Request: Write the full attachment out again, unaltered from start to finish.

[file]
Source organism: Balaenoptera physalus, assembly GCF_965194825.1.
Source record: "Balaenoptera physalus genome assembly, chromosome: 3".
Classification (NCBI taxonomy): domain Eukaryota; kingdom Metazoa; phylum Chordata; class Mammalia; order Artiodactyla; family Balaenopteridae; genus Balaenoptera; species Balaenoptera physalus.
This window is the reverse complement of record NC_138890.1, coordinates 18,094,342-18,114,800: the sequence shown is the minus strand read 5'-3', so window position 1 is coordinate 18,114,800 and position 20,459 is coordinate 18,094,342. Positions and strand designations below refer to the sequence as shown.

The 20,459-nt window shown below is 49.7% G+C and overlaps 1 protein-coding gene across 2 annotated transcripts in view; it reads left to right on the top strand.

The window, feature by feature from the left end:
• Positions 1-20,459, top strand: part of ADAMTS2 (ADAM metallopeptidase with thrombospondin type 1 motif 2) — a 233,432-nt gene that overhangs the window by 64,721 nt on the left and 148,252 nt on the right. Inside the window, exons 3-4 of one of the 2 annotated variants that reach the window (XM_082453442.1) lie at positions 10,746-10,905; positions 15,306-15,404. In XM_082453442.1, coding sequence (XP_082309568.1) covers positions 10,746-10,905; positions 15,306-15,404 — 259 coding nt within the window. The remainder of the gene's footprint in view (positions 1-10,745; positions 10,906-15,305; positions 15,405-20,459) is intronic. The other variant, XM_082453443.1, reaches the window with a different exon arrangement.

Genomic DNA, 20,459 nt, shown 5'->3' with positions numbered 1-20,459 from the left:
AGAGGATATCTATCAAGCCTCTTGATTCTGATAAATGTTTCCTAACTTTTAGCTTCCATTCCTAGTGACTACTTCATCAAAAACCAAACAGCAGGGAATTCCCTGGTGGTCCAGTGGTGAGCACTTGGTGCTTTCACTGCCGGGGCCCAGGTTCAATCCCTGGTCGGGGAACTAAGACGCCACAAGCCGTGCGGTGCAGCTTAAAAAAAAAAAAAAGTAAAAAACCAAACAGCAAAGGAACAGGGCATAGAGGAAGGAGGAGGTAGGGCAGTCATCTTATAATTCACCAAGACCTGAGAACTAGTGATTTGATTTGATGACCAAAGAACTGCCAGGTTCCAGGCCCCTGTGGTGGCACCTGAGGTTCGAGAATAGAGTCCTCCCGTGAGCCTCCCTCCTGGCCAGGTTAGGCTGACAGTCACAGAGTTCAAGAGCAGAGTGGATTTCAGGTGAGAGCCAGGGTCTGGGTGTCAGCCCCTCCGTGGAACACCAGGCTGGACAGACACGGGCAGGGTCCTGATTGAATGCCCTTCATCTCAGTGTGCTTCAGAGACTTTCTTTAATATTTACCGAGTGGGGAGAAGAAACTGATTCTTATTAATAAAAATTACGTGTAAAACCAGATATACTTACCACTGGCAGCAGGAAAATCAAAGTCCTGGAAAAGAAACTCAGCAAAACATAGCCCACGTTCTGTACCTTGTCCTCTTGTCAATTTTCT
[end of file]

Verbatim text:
Source organism: Balaenoptera physalus, assembly GCF_965194825.1.
Source record: "Balaenoptera physalus genome assembly, chromosome: 3".
Classification (NCBI taxonomy): domain Eukaryota; kingdom Metazoa; phylum Chordata; class Mammalia; order Artiodactyla; family Balaenopteridae; genus Balaenoptera; species Balaenoptera physalus.
This window is the reverse complement of record NC_138890.1, coordinates 18,094,342-18,114,800: the sequence shown is the minus strand read 5'-3', so window position 1 is coordinate 18,114,800 and position 20,459 is coordinate 18,094,342. Positions and strand designations below refer to the sequence as shown.

The 20,459-nt window shown below is 49.7% G+C and overlaps 1 protein-coding gene across 2 annotated transcripts in view; it reads left to right on the top strand.

The window, feature by feature from the left end:
• Positions 1-20,459, top strand: part of ADAMTS2 (ADAM metallopeptidase with thrombospondin type 1 motif 2) — a 233,432-nt gene that overhangs the window by 64,721 nt on the left and 148,252 nt on the right. Inside the window, exons 3-4 of one of the 2 annotated variants that reach the window (XM_082453442.1) lie at positions 10,746-10,905; positions 15,306-15,404. In XM_082453442.1, coding sequence (XP_082309568.1) covers positions 10,746-10,905; positions 15,306-15,404 — 259 coding nt within the window. The remainder of the gene's footprint in view (positions 1-10,745; positions 10,906-15,305; positions 15,405-20,459) is intronic. The other variant, XM_082453443.1, reaches the window with a different exon arrangement.

Genomic DNA, 20,459 nt, shown 5'->3' with positions numbered 1-20,459 from the left:
AGAGGATATCTATCAAGCCTCTTGATTCTGATAAATGTTTCCTAACTTTTAGCTTCCATTCCTAGTGACTACTTCATCAAAAACCAAACAGCAGGGAATTCCCTGGTGGTCCAGTGGTGAGCACTTGGTGCTTTCACTGCCGGGGCCCAGGTTCAATCCCTGGTCGGGGAACTAAGACGCCACAAGCCGTGCGGTGCAGCTTAAAAAAAAAAAAAAGTAAAAAACCAAACAGCAAAGGAACAGGGCATAGAGGAAGGAGGAGGTAGGGCAGTCATCTTATAATTCACCAAGACCTGAGAACTAGTGATTTGATTTGATGACCAAAGAACTGCCAGGTTCCAGGCCCCTGTGGTGGCACCTGAGGTTCGAGAATAGAGTCCTCCCGTGAGCCTCCCTCCTGGCCAGGTTAGGCTGACAGTCACAGAGTTCAAGAGCAGAGTGGATTTCAGGTGAGAGCCAGGGTCTGGGTGTCAGCCCCTCCGTGGAACACCAGGCTGGACAGACACGGGCAGGGTCCTGATTGAATGCCCTTCATCTCAGTGTGCTTCAGAGACTTTCTTTAATATTTACCGAGTGGGGAGAAGAAACTGATTCTTATTAATAAAAATTACGTGTAAAACCAGATATACTTACCACTGGCAGCAGGAAAATCAAAGTCCTGGAAAAGAAACTCAGCAAAACATAGCCCACGTTCTGTACCTTGTCCTCTTGTCAATTTTCT